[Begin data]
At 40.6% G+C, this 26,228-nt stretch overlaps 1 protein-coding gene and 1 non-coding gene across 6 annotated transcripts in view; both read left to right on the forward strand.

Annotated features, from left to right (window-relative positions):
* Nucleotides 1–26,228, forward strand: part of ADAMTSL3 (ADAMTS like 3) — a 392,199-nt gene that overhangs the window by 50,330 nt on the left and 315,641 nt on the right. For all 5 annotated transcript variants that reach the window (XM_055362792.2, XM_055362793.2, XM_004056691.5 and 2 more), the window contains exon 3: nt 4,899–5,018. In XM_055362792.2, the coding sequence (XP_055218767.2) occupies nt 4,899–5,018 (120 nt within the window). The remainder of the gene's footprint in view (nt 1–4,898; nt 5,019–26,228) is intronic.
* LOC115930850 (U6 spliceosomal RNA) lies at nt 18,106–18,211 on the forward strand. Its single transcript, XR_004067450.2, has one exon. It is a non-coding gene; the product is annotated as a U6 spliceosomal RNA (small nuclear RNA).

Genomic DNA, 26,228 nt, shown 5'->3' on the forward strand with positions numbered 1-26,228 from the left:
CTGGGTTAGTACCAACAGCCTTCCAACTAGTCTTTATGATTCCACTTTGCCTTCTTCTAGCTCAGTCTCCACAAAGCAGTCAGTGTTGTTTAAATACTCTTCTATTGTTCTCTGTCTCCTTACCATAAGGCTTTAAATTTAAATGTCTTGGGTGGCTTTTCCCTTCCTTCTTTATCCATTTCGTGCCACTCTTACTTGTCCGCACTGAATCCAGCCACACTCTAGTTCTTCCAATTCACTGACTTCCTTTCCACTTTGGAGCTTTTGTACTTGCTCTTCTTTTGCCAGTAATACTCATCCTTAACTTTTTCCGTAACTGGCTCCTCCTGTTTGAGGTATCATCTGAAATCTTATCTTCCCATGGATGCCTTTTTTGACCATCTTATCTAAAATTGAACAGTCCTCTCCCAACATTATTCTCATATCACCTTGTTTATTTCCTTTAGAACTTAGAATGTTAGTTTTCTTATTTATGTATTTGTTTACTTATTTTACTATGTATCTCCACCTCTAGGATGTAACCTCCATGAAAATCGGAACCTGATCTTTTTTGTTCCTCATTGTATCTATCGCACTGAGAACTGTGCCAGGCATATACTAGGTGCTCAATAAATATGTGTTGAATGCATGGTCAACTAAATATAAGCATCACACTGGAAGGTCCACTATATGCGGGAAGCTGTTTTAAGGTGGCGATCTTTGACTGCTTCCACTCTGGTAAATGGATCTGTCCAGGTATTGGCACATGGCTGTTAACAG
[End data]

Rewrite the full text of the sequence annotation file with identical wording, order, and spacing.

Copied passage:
At 40.6% G+C, this 26,228-nt stretch overlaps 1 protein-coding gene and 1 non-coding gene across 6 annotated transcripts in view; both read left to right on the forward strand.

Annotated features, from left to right (window-relative positions):
* Nucleotides 1–26,228, forward strand: part of ADAMTSL3 (ADAMTS like 3) — a 392,199-nt gene that overhangs the window by 50,330 nt on the left and 315,641 nt on the right. For all 5 annotated transcript variants that reach the window (XM_055362792.2, XM_055362793.2, XM_004056691.5 and 2 more), the window contains exon 3: nt 4,899–5,018. In XM_055362792.2, the coding sequence (XP_055218767.2) occupies nt 4,899–5,018 (120 nt within the window). The remainder of the gene's footprint in view (nt 1–4,898; nt 5,019–26,228) is intronic.
* LOC115930850 (U6 spliceosomal RNA) lies at nt 18,106–18,211 on the forward strand. Its single transcript, XR_004067450.2, has one exon. It is a non-coding gene; the product is annotated as a U6 spliceosomal RNA (small nuclear RNA).

Genomic DNA, 26,228 nt, shown 5'->3' on the forward strand with positions numbered 1-26,228 from the left:
CTGGGTTAGTACCAACAGCCTTCCAACTAGTCTTTATGATTCCACTTTGCCTTCTTCTAGCTCAGTCTCCACAAAGCAGTCAGTGTTGTTTAAATACTCTTCTATTGTTCTCTGTCTCCTTACCATAAGGCTTTAAATTTAAATGTCTTGGGTGGCTTTTCCCTTCCTTCTTTATCCATTTCGTGCCACTCTTACTTGTCCGCACTGAATCCAGCCACACTCTAGTTCTTCCAATTCACTGACTTCCTTTCCACTTTGGAGCTTTTGTACTTGCTCTTCTTTTGCCAGTAATACTCATCCTTAACTTTTTCCGTAACTGGCTCCTCCTGTTTGAGGTATCATCTGAAATCTTATCTTCCCATGGATGCCTTTTTTGACCATCTTATCTAAAATTGAACAGTCCTCTCCCAACATTATTCTCATATCACCTTGTTTATTTCCTTTAGAACTTAGAATGTTAGTTTTCTTATTTATGTATTTGTTTACTTATTTTACTATGTATCTCCACCTCTAGGATGTAACCTCCATGAAAATCGGAACCTGATCTTTTTTGTTCCTCATTGTATCTATCGCACTGAGAACTGTGCCAGGCATATACTAGGTGCTCAATAAATATGTGTTGAATGCATGGTCAACTAAATATAAGCATCACACTGGAAGGTCCACTATATGCGGGAAGCTGTTTTAAGGTGGCGATCTTTGACTGCTTCCACTCTGGTAAATGGATCTGTCCAGGTATTGGCACATGGCTGTTAACAG